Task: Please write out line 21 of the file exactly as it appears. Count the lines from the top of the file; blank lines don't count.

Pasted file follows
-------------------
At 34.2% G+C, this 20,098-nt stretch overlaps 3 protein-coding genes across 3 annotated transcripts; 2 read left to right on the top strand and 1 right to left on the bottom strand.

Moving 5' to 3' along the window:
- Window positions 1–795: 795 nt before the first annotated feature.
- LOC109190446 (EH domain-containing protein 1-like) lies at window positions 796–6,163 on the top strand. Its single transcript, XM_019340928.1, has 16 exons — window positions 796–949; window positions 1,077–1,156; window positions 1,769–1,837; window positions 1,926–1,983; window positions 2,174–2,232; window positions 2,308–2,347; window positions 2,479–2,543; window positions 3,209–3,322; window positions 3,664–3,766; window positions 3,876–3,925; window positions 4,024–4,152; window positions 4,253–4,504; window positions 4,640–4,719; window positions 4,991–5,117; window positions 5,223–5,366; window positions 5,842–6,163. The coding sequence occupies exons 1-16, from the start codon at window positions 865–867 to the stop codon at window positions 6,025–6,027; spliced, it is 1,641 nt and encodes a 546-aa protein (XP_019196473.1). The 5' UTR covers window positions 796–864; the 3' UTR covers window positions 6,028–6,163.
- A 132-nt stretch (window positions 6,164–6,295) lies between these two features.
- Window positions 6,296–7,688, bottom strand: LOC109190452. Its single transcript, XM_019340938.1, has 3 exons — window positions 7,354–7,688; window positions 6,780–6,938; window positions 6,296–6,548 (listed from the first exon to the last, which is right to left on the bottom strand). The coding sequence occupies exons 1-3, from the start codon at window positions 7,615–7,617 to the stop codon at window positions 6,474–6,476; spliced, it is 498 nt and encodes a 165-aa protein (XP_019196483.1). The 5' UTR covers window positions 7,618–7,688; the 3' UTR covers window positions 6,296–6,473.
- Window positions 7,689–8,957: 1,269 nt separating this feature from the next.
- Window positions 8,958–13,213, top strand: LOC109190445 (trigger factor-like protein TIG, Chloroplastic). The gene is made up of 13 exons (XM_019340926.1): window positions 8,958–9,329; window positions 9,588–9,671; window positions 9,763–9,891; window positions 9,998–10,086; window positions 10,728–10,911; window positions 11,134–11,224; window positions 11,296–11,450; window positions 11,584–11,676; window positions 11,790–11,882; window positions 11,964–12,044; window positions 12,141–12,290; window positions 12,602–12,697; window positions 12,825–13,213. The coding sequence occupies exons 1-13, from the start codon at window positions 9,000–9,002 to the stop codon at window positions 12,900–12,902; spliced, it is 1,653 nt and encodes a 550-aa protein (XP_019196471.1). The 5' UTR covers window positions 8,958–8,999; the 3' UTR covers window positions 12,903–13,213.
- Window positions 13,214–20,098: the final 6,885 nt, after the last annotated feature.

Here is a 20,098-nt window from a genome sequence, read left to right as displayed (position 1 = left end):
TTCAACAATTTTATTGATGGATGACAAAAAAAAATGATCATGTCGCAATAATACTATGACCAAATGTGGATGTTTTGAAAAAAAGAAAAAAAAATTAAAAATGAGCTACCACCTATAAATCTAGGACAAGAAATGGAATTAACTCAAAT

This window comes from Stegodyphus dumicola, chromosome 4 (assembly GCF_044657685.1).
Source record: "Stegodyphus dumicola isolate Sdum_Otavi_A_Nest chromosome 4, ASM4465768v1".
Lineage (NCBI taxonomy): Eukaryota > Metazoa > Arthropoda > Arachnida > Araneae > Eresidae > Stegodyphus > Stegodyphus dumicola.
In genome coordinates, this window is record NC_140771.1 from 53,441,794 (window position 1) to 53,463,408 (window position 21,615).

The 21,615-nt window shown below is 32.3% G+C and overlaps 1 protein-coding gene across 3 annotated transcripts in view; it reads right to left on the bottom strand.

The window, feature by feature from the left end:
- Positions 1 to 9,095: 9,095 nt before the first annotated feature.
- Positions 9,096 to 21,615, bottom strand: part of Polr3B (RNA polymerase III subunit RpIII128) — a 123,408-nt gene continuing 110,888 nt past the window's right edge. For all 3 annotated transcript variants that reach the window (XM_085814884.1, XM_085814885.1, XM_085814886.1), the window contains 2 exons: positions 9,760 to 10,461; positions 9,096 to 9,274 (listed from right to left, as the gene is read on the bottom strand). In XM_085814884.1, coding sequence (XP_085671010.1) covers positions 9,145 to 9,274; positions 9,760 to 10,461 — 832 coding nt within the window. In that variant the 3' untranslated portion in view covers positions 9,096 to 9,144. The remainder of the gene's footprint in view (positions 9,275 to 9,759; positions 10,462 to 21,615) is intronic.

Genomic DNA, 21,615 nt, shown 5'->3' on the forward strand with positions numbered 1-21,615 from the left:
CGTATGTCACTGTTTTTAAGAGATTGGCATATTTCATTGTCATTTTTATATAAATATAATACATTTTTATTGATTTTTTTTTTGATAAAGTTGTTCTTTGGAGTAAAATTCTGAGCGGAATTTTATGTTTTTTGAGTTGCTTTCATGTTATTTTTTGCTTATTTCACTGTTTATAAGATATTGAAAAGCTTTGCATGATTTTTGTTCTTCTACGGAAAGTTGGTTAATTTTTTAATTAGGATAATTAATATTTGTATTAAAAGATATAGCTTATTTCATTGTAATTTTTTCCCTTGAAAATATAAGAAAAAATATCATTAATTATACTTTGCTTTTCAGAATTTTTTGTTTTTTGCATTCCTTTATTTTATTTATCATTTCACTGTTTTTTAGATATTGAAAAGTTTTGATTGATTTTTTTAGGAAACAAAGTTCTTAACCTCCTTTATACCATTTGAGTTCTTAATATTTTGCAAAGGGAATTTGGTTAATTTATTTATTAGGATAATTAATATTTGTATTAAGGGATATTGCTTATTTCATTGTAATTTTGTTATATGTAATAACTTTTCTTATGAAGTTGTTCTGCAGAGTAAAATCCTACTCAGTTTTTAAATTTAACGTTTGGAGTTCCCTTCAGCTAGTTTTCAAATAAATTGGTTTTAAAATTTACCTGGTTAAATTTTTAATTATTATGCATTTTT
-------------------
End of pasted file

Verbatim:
CGTATGTCACTGTTTTTAAGAGATTGGCATATTTCATTGTCATTTTTATATAAATATAATACATTTTTATTGATTTTTTTTTTGATAAAGTTGTTCTTTGGAGTAAAATTCTGAGCGGAATTTTATGTTTTTTGAGTTGCTTTCATGTTATTTTTTGCTTATTTCACTGTTTATAAGATATTGAAAAGCTTTGCATGATTTTTGTTCTTCTACGGAAAGTTGGTTAATTTTTTAATTAGGATAATTAATATTTGTATTAAAAGATATAGCTTATTTCATTGTAATTTTTTCCCTTGAAAATATAAGAAAAAATATCATTAATTATACTTTGCTTTTCAGAATTTTTTGTTTTTTGCATTCCTTTATTTTATTTATCATTTCACTGTTTTTTAGATATTGAAAAGTTTTGATTGATTTTTTTAGGAAACAAAGTTCTTAACCTCCTTTATACCATTTGAGTTCTTAATATTTTGCAAAGGGAATTTGGTTAATTTATTTATTAGGATAATTAATATTTGTATTAAGGGATATTGCTTATTTCATTGTAATTTTGTTATATGTAATAACTTTTCTTATGAAGTTGTTCTGCAGAGTAAAATCCTACTCAGTTTTTAAATTTAACGTTTGGAGTTCCCTTCAGCTAGTTTTCAAATAAATTGGTTTTAAAATTTACCTGGTTAAATTTTTAATTATTATGCATTTTT